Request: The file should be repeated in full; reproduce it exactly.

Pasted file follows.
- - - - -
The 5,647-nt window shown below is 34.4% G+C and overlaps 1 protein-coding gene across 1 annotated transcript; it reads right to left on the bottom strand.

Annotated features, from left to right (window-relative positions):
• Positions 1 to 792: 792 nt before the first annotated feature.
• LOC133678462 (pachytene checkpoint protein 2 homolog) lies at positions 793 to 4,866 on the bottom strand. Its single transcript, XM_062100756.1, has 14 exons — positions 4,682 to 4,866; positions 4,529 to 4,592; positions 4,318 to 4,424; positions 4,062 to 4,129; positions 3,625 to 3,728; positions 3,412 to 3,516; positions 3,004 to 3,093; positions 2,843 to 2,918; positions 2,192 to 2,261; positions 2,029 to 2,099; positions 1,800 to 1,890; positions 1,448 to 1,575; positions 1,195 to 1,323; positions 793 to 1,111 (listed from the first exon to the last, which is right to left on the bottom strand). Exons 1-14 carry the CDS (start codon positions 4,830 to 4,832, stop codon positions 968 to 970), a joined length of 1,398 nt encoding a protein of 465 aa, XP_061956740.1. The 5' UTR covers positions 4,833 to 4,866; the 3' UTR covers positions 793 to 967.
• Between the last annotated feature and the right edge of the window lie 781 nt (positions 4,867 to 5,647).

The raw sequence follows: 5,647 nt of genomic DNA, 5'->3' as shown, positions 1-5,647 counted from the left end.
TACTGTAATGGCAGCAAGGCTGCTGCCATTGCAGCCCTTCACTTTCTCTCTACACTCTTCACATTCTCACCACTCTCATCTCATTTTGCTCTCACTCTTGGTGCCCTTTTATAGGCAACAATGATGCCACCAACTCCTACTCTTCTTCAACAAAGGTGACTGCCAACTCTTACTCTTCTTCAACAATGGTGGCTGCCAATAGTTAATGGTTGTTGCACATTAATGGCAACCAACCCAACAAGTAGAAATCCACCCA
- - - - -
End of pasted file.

The 5,647-nt window shown below is 34.4% G+C and overlaps 1 protein-coding gene across 1 annotated transcript; it reads right to left on the bottom strand.

Annotated features, from left to right (window-relative positions):
• Positions 1 to 792: 792 nt before the first annotated feature.
• LOC133678462 (pachytene checkpoint protein 2 homolog) lies at positions 793 to 4,866 on the bottom strand. Its single transcript, XM_062100756.1, has 14 exons — positions 4,682 to 4,866; positions 4,529 to 4,592; positions 4,318 to 4,424; positions 4,062 to 4,129; positions 3,625 to 3,728; positions 3,412 to 3,516; positions 3,004 to 3,093; positions 2,843 to 2,918; positions 2,192 to 2,261; positions 2,029 to 2,099; positions 1,800 to 1,890; positions 1,448 to 1,575; positions 1,195 to 1,323; positions 793 to 1,111 (listed from the first exon to the last, which is right to left on the bottom strand). Exons 1-14 carry the CDS (start codon positions 4,830 to 4,832, stop codon positions 968 to 970), a joined length of 1,398 nt encoding a protein of 465 aa, XP_061956740.1. The 5' UTR covers positions 4,833 to 4,866; the 3' UTR covers positions 793 to 967.
• Between the last annotated feature and the right edge of the window lie 781 nt (positions 4,867 to 5,647).

The raw sequence follows: 5,647 nt of genomic DNA, 5'->3' as shown, positions 1-5,647 counted from the left end.
TACTGTAATGGCAGCAAGGCTGCTGCCATTGCAGCCCTTCACTTTCTCTCTACACTCTTCACATTCTCACCACTCTCATCTCATTTTGCTCTCACTCTTGGTGCCCTTTTATAGGCAACAATGATGCCACCAACTCCTACTCTTCTTCAACAAAGGTGACTGCCAACTCTTACTCTTCTTCAACAATGGTGGCTGCCAATAGTTAATGGTTGTTGCACATTAATGGCAACCAACCCAACAAGTAGAAATCCACCCA